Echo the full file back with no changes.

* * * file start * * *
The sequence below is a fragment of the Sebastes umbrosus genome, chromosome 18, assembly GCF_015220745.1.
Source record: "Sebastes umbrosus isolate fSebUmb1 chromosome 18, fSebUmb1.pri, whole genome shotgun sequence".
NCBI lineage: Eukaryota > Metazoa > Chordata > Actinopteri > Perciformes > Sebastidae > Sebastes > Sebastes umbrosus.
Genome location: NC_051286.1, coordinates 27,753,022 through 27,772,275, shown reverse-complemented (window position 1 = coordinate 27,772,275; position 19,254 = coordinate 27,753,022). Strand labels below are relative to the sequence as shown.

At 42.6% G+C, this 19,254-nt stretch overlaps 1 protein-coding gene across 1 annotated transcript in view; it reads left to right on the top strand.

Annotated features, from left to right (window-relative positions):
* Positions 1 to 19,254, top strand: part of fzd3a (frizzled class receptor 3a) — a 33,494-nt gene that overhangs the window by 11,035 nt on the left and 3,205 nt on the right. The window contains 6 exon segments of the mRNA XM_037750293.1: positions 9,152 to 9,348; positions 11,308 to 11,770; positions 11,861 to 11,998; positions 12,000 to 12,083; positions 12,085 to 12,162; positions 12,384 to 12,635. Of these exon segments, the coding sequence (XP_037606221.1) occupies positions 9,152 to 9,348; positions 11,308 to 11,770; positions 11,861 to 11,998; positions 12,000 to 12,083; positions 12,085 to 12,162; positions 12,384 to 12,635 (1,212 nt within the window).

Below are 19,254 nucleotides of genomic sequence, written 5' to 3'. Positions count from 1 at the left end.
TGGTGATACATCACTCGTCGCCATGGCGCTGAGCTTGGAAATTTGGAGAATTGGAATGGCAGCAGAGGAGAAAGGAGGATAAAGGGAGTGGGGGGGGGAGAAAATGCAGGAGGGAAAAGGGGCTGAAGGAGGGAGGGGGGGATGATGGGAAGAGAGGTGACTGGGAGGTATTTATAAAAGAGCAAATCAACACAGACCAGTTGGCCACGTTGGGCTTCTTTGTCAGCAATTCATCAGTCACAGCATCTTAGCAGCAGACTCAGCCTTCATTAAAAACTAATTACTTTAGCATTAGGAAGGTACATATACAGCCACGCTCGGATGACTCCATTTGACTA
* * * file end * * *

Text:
The sequence below is a fragment of the Sebastes umbrosus genome, chromosome 18, assembly GCF_015220745.1.
Source record: "Sebastes umbrosus isolate fSebUmb1 chromosome 18, fSebUmb1.pri, whole genome shotgun sequence".
NCBI lineage: Eukaryota > Metazoa > Chordata > Actinopteri > Perciformes > Sebastidae > Sebastes > Sebastes umbrosus.
Genome location: NC_051286.1, coordinates 27,753,022 through 27,772,275, shown reverse-complemented (window position 1 = coordinate 27,772,275; position 19,254 = coordinate 27,753,022). Strand labels below are relative to the sequence as shown.

At 42.6% G+C, this 19,254-nt stretch overlaps 1 protein-coding gene across 1 annotated transcript in view; it reads left to right on the top strand.

Annotated features, from left to right (window-relative positions):
* Positions 1 to 19,254, top strand: part of fzd3a (frizzled class receptor 3a) — a 33,494-nt gene that overhangs the window by 11,035 nt on the left and 3,205 nt on the right. The window contains 6 exon segments of the mRNA XM_037750293.1: positions 9,152 to 9,348; positions 11,308 to 11,770; positions 11,861 to 11,998; positions 12,000 to 12,083; positions 12,085 to 12,162; positions 12,384 to 12,635. Of these exon segments, the coding sequence (XP_037606221.1) occupies positions 9,152 to 9,348; positions 11,308 to 11,770; positions 11,861 to 11,998; positions 12,000 to 12,083; positions 12,085 to 12,162; positions 12,384 to 12,635 (1,212 nt within the window).

Below are 19,254 nucleotides of genomic sequence, written 5' to 3'. Positions count from 1 at the left end.
TGGTGATACATCACTCGTCGCCATGGCGCTGAGCTTGGAAATTTGGAGAATTGGAATGGCAGCAGAGGAGAAAGGAGGATAAAGGGAGTGGGGGGGGGAGAAAATGCAGGAGGGAAAAGGGGCTGAAGGAGGGAGGGGGGGATGATGGGAAGAGAGGTGACTGGGAGGTATTTATAAAAGAGCAAATCAACACAGACCAGTTGGCCACGTTGGGCTTCTTTGTCAGCAATTCATCAGTCACAGCATCTTAGCAGCAGACTCAGCCTTCATTAAAAACTAATTACTTTAGCATTAGGAAGGTACATATACAGCCACGCTCGGATGACTCCATTTGACTA